• gyaneshpandey / Jun 6 2012 5:19 pm

      Thanks. I’ll correct the Poincare Conjecture inconsistency.

  13. Himanshu Geed / Jun 2 2012 2:14 pm

    I’ve just read this piece and it’s nothing but sheer brilliance – not only on the part of Mr. Agarwal and his student, but by the writer who put this story together in such an awesome way.

    • gyaneshpandey / Jun 6 2012 5:20 pm

      Your generosity is totally appreciated. Thanks!

  14. Bijender Sheoran / Jun 2 2012 3:10 pm

    Very well researched and equally well articulated Gyanesh….I had heard bits and pieces of this during my stay at IITK, this provided a complete picture.
    Though for a second when you started describing the Halls and wing culture, I almost expected the mention of those much cherished midnight-ish Hall2-Hall3 traditions

  15. Pravin Kumar / Jun 2 2012 4:03 pm

    really inspiring and interesting………..hats off doctor agarwal

  16. J Phani Mahesh / Jun 2 2012 6:08 pm

    Reblogged this on PM and commented:
    Something I accidentally chanced upon.. And its worth a read, hence this reblog. 🙂 enjoy.

  17. Satyaanveshi / Jun 2 2012 6:09 pm

    Haha, interesting story 😀
    B.Tech from IITs is generally a waste of time 😀 But, as you pointed out, if one makes true friends and finds what he wants to do with the rest of his life at the end of 4/5 years, it’s worth the effort needed for getting in.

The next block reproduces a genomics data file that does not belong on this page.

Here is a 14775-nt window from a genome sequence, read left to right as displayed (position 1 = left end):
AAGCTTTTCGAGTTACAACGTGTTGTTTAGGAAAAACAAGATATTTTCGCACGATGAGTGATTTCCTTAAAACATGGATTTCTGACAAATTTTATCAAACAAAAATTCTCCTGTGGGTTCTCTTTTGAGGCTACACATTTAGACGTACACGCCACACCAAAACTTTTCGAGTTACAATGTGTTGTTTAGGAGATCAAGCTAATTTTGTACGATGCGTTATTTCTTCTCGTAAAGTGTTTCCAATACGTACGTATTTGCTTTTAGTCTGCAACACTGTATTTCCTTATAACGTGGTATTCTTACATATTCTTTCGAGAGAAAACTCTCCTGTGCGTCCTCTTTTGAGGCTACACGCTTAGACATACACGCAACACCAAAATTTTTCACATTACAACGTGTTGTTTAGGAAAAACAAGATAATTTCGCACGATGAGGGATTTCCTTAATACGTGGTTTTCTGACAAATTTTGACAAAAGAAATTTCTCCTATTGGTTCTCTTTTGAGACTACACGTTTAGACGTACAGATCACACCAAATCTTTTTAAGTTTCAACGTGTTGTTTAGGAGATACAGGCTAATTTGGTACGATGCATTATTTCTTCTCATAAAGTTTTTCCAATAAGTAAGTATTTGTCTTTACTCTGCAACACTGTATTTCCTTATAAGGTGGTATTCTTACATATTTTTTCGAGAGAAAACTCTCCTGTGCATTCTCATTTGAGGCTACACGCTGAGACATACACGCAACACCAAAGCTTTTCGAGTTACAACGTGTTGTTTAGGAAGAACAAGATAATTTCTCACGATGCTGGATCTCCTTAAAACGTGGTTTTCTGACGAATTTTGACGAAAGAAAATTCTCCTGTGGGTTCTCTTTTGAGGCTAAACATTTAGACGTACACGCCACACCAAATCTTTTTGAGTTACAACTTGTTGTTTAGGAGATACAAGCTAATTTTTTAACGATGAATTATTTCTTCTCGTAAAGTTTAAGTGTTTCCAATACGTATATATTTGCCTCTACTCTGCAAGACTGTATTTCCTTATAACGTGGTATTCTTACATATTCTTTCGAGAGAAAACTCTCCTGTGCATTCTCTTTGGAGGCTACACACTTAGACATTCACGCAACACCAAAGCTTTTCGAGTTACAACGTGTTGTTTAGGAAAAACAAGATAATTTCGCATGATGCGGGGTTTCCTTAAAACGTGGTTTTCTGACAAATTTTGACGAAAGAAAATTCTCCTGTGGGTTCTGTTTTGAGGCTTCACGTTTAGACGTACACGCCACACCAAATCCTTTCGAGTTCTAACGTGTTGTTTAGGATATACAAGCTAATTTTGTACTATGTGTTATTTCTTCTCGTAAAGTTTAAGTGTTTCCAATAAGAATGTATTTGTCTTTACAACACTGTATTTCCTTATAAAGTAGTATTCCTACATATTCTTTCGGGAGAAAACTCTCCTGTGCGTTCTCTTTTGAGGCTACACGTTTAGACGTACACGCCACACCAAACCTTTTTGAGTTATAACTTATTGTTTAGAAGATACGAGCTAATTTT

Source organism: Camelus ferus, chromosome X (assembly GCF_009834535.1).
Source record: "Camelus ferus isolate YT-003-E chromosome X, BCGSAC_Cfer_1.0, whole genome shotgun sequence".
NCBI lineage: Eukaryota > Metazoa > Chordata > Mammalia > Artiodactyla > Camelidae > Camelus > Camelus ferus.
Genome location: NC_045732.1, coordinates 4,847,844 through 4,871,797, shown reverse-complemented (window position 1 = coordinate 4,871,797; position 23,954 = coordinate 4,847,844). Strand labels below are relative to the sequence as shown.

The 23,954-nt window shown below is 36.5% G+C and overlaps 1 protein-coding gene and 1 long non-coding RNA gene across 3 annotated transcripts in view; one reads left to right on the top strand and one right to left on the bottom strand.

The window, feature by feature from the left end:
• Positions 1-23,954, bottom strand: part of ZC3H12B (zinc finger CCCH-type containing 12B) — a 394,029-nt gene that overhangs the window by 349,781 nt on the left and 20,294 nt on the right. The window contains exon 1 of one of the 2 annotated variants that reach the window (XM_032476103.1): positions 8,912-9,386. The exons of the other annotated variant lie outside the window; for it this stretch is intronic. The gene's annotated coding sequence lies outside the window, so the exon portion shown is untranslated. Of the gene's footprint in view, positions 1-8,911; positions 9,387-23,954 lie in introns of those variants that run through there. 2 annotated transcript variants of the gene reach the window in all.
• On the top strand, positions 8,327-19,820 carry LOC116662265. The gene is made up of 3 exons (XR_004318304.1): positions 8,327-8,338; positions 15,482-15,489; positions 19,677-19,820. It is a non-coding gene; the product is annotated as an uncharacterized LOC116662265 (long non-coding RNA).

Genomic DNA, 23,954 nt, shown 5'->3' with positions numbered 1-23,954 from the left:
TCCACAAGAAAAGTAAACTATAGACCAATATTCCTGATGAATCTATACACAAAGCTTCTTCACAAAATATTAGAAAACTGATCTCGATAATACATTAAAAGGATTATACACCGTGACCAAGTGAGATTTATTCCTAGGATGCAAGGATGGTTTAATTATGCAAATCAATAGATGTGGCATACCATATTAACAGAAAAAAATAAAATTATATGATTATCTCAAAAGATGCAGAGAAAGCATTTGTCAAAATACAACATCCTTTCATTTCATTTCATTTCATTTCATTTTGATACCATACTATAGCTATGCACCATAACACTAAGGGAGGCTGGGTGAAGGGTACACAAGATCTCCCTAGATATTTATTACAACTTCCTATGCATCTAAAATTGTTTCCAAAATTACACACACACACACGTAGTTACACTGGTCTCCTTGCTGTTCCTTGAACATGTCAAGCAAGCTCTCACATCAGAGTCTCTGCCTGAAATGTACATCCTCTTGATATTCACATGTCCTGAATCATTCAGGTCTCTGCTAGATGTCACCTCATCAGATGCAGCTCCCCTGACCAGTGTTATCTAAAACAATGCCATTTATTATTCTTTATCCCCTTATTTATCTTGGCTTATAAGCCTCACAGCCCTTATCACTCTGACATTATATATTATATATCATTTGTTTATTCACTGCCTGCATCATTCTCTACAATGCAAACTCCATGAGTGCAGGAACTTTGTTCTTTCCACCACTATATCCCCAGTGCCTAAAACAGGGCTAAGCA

• Anirudh / Jun 4 2012 12:41 am

      Whats makes you think Btech from IIT is a waste of time? IIT is worth every bright kid’s salt in India.

      • Satyaanveshi / Jun 4 2012 11:51 pm

        Wo!! I agree with you, sir, that getting there is tough.
        I and many of my friends feel that curriculum wise it was waste of time, just like the writer claims that Dr. Agarwal feels :). Perhaps it was our mistake. I am a 2010 passout, btw.

      • Koushik Viswanathan / Jun 5 2012 8:40 am

        Dont you think saying it is worth EVERY bright kid’s salt is taking it a little too far? Perhaps kids not interested in engineering are in some sense worthy of being called bright too?

        Everyone is entitled to a personal opinion and for good or for worse, here’s mine. Yes, IITs do provide several things that other colleges in the country simply cannot, but too much, in my view, has been made of an IIT education. Blame the media, blame the public. Blame whoever.